1. 17 Jan, 2017 1 commit
    • Mike Hibler's avatar
      Implement heartbeat/status reports in Frisbee. · 2be46ba4
      Mike Hibler authored
      There are three pieces here, a change to the frisbee protocol itself, an
      Emulab event component to get status back to the portal, and the surrounding
      infrastructure to make it all work.
      
      Frisbee heartbeat messages:
      
      Added a new message type to the frisbee protocol, "Progress". In theory it
      operates by having the server send a multicast progress request to its clients
      which includes an interval at which to report (or "just once") and an
      indication of what to report (nothing, progress summary, or full stats). The
      client then sends unicast "fire and forget" UDP replies according to that
      schedule. However, I took a shortcut for the moment and just added a command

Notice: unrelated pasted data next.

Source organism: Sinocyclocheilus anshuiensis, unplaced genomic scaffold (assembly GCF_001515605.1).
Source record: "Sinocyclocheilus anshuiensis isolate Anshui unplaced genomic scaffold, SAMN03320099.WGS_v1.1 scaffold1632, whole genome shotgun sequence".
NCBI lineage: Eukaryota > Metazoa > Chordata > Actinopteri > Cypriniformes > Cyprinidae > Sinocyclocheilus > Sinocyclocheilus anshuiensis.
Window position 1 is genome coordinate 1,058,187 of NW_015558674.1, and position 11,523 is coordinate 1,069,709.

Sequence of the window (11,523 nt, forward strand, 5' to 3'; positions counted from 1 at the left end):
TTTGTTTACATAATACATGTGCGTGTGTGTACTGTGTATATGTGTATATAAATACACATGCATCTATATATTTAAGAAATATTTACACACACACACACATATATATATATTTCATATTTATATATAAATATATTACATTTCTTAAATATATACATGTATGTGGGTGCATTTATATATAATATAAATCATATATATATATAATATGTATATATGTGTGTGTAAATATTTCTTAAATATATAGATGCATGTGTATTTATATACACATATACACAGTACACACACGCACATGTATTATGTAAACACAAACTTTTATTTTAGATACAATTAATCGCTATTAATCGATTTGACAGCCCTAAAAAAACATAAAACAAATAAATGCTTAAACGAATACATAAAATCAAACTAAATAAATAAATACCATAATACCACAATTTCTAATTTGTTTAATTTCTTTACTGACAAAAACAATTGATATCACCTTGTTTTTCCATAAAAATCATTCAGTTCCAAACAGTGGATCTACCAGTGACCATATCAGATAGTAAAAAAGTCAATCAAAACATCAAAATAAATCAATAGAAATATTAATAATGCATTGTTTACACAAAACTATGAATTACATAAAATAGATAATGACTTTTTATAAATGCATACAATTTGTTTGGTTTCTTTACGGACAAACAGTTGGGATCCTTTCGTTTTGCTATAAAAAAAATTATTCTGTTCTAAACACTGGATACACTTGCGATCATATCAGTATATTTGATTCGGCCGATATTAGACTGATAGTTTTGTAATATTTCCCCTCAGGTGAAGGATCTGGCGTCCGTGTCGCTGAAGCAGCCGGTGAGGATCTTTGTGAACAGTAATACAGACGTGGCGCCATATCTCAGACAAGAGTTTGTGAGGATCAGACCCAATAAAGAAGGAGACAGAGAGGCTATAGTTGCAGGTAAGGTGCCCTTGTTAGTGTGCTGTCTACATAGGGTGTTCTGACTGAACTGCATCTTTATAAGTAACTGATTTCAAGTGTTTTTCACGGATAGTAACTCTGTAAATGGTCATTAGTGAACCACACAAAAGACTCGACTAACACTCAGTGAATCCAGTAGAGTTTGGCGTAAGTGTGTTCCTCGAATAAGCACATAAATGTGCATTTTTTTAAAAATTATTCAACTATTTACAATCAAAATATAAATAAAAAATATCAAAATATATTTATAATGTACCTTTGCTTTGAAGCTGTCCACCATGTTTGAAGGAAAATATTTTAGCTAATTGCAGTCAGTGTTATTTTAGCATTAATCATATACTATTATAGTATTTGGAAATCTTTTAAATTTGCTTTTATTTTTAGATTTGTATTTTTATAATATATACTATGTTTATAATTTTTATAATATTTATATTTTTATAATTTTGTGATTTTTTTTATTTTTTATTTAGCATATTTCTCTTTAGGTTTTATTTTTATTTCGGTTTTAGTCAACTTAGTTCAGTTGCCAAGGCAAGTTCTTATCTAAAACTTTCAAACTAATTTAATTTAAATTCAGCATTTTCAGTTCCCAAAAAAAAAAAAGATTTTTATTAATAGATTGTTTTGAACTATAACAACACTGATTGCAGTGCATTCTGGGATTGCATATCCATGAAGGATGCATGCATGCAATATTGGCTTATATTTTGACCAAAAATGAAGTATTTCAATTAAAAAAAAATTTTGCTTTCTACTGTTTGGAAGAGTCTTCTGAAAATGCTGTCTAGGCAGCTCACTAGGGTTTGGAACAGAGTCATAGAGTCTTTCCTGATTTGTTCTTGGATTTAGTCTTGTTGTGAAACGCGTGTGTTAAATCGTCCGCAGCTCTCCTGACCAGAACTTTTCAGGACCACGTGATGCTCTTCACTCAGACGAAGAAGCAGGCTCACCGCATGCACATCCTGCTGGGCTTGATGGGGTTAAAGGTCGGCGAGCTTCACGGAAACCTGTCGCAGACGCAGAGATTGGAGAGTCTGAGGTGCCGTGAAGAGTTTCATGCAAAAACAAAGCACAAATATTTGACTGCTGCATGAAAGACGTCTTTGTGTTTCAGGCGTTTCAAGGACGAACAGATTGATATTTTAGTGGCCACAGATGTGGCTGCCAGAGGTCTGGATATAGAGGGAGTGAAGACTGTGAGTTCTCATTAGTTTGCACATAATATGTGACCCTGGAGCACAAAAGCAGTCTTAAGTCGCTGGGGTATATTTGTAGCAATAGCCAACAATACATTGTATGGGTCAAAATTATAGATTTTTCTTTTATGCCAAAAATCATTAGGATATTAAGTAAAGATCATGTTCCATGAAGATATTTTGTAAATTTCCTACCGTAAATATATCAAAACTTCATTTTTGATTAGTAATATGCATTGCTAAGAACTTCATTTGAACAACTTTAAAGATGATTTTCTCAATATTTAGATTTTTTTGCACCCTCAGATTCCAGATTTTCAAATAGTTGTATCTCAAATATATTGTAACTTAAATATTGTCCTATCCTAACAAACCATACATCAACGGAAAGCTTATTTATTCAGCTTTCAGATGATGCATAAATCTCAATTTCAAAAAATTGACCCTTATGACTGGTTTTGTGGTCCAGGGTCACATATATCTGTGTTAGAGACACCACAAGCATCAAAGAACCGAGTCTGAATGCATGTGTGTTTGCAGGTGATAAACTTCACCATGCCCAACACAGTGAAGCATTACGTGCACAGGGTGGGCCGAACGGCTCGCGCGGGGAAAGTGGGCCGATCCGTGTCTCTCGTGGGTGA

line option to the client to tell it to report a summary at the indicated
      interval (-H <interval>).  So the server never sends requests.
      
      This is implemented in the client by a fourth thread since I wanted it to
      operate independent of packet reception (which would cause clients to report
      in a highly synchronized fashion due to multicast). The server instance just
      logs progress reports into its log.
      
      This protocol addition should be fully backward compatible as both client and
      server ignore (but log) unknown messages.
      
      Emulab progress report events: